Yesterday was Veteran’s Day, – strangely observed on a Wednesday instead of a Monday – the day in which we celebrate our country’s soldiers and the sacrifice they make to keep us safe, more often than not when our leaders decide to make us obnoxious to other leaders, or when they decide to invade countries that were minding their own business. Their job is especially difficult these days and they don’t really get the respect they deserve. After all, they’re just doing their job like everyone else, only their job happens to be life or death and their doing to to protect us. So I guess what I’m saying is that you should watch a war/solider themed movie to celebrate.
The Good, the Bad and the Ugly (1966)
I know what you’re thinking, but if you’ve ever actually seen the entire 161 minute movie (so worth it) then you’ll know that a bunch of it takes place against the backdrop of the Civil War. The villain Angel Eyes establishes himself as a commander of a POW camp where Blondie and Tuco – in disguise and mistakenly captured as enemy soldiers – are brought to stay. And then later the two come across a ramshackle fort commanded by a cynical soldier whose mission is to capture a bridge from the enemy. Drunk and dying, all he wants is for the conflict to end and to stop sending good men to their deaths over a measly bridge. Blondie and Tuco do a good deed for the commander – and also as a distraction so they can continue their quest – and blow up the bridge.
This black comedy about army doctors during the Vietnam War is much darker and more cynical than its Korean based TV counterpart – which makes sense, considering the difference in popular opinion about the different wars, and the unsustainability of that much black humor and cynicism for a weekly television show. M*A*S *H definitely wouldn’t have lasted eleven seasons if it had been like the discomfiting Robert Altman movie. The sense of despair and hostility underneath the antics of the doctors is palpable and uncomfortable. Their pranks have an edge of malice and insanity to them, a delirium that is barely kept in check by their attempts to relieve their stress. But its kind of fun and funny at the same time, in a twisted and sad sort of way.
The Deer Hunter (1978)
A lot of people think that The Deer Hunter is another early Martin Scorsese movie. It isn’t. Its pretty easy to look up and the writer/director is Michael Cimino. The movie is deeply difficult to watch as it examines the ways in which war affects individual lives and our basic sanity. It stars Robert DeNiro, John Cazale, Meryl Streep, and Christopher Walken who all give amazing performances. You probably know this movie for the climactic Russian Roulette scene in which Christopher Walken, traumatized by his experience in a POW camp being forced to play Russian Roulette against his friends, is still compelled to play it.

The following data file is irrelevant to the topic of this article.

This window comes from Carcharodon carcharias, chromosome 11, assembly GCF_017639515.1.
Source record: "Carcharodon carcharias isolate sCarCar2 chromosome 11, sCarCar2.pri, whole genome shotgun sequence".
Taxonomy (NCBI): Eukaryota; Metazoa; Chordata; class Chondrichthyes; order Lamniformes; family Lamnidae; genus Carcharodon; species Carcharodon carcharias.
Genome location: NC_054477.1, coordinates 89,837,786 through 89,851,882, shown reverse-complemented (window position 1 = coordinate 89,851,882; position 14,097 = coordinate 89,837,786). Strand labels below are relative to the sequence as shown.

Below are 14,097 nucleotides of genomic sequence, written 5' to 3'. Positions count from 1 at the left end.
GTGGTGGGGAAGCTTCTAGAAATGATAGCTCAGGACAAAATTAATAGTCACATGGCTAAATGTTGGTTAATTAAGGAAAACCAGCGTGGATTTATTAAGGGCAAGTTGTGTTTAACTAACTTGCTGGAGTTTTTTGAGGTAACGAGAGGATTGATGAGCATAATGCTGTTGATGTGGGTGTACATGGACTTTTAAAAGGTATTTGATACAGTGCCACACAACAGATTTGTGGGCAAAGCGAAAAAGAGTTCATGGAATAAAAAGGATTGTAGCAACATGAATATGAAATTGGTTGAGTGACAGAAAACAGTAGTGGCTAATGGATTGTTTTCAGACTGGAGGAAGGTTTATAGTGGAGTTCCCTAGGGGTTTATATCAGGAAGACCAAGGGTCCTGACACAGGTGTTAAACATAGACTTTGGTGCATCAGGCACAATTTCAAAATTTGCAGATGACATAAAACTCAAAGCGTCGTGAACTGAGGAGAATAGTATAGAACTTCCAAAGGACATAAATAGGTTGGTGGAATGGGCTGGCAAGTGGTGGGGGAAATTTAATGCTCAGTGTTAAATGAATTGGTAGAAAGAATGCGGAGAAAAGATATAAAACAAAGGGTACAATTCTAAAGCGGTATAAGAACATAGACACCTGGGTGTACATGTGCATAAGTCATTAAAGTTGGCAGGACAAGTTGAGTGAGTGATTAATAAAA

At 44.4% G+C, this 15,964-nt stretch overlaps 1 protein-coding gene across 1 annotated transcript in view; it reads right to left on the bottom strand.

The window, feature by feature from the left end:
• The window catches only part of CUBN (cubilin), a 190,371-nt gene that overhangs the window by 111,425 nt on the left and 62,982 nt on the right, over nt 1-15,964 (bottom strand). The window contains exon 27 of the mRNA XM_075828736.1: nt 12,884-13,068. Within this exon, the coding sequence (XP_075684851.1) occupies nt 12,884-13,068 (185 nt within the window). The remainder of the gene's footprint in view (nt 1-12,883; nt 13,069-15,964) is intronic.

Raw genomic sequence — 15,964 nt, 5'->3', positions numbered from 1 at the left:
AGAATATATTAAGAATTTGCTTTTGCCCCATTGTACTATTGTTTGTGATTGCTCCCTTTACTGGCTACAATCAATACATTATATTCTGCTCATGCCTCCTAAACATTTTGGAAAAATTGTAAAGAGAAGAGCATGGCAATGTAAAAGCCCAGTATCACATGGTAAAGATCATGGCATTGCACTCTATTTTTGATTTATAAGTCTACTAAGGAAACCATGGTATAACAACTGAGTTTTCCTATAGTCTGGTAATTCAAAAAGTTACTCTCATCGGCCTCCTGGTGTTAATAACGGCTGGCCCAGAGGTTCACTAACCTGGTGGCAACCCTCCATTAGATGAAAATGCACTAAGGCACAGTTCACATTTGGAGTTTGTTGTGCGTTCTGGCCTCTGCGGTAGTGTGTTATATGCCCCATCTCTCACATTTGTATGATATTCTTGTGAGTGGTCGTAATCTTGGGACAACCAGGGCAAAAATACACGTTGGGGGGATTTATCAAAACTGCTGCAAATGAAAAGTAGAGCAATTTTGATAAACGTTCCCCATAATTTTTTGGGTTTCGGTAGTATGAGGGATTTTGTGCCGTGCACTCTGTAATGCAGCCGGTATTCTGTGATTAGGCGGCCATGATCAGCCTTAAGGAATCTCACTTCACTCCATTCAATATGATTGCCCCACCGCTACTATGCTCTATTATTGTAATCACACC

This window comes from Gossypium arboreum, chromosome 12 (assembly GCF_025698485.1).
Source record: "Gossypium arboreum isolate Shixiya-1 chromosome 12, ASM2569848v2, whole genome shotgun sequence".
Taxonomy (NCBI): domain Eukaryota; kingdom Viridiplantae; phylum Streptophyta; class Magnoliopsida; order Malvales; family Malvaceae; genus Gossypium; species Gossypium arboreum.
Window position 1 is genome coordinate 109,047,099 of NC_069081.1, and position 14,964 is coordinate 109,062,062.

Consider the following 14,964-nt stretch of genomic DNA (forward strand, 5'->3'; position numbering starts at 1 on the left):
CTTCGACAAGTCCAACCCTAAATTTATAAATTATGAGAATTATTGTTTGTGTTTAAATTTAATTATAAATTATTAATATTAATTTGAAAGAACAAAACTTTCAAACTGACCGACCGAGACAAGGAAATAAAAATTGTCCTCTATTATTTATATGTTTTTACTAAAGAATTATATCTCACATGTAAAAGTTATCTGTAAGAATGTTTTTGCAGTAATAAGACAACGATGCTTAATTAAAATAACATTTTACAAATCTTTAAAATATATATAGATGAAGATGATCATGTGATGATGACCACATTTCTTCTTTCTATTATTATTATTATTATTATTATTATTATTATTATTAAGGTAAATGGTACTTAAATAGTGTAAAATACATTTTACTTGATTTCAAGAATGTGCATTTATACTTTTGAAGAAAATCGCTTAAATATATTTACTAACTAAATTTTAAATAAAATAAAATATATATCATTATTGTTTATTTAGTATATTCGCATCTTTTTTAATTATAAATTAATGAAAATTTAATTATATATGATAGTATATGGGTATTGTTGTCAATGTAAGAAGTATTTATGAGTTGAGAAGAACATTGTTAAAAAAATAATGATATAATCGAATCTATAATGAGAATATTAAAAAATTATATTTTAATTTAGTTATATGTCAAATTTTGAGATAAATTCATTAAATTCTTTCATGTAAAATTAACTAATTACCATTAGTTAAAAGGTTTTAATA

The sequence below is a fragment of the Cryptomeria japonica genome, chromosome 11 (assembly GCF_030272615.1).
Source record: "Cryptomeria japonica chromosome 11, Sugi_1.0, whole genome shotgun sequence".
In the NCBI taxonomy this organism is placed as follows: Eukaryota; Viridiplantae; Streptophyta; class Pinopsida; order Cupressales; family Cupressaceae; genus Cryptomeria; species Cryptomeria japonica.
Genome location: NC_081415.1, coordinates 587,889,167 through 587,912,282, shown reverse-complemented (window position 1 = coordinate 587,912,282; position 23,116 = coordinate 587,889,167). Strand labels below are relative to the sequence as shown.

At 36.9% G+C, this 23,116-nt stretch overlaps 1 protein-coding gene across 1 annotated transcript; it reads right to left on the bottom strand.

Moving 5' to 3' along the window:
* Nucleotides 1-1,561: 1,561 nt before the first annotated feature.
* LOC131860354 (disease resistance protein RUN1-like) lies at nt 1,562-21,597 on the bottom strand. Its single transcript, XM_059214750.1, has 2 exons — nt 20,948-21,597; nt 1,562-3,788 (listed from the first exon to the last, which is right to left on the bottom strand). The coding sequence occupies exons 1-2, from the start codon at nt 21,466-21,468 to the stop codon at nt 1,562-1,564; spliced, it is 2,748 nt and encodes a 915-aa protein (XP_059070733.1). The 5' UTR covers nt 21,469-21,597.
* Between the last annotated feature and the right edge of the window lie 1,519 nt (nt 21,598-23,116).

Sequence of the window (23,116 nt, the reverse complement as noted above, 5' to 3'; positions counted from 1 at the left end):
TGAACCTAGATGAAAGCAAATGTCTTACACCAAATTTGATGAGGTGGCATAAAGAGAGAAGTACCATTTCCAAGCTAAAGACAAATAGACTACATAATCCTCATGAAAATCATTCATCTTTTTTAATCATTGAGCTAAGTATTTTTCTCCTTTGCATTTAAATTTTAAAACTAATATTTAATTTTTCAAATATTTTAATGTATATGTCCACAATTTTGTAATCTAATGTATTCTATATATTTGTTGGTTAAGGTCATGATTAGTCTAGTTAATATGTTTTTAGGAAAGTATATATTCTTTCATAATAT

Apocalypse Now (1979)
This Francis Ford Coppola Vietnam War set adaptation of Joseph Conrad’s Heart of Darkness has a history of insanity all its own, which definitely helps contribute to the sense of delirium surrounding the production. I find this movie pretty tedious, honestly, but I’ve been meaning to give it another try. Everyone in this movie is fighting some kind of insanity, so their behavior is compulsive and illogical and deeply deranged. The cast is great, though, featuring standards of the time like Marlon Brando, Martin Sheen, Robert Duvall, and Dennis Hopper, but also new younger actors like Laurence Fishburne and an early fame Harrison Ford. I can see why its men as opposed to women who make up the prominent demographic of viewers and fans – not because its a war movie but because there are almost no women in the movie and none of narrative importance.
Tropic Thunder (2008)
Not quite a war movie, but not quite not a war movie, Tropic Thunder follows the ridiculous exploits of a cast of Hollywood actors who are making a war movie and pitfall their way into an actual war zone. Its more a parody of Hollywood than anything else and the actors who think they understand the horrors of war and solider mentality are actually terribly insensitive to it. While not as hilarious as promised, I think I like Tropic Thunder more every time I watch it. It has some layers that are pleasant to dig through and its a wonderful statement about the fakeness of Hollywood and war films in general.
The Hurt Locker (2008)
It seems crazy that a woman hadn’t won an Oscar for best director until 2008, but if it was going to be anyone to break that barrier, than Kathryn Bigelow was certainly the one to do it. The Hurt Locker is a movie about a team of army bomb experts. Bigelow captures the stress and fear of war beautifully, with long, slow and tense bomb scenes, unexpected dangers, and a sense that even your downtime could be brutally interrupted. There isn’t a single scene in which you aren’t afraid. The movie also explores soldier mentalities and coping mechanisms, with the Jeremy Renner character being particularly compelling. He is so consumed by the constant adrenaline of his work that it becomes the only thing he loves.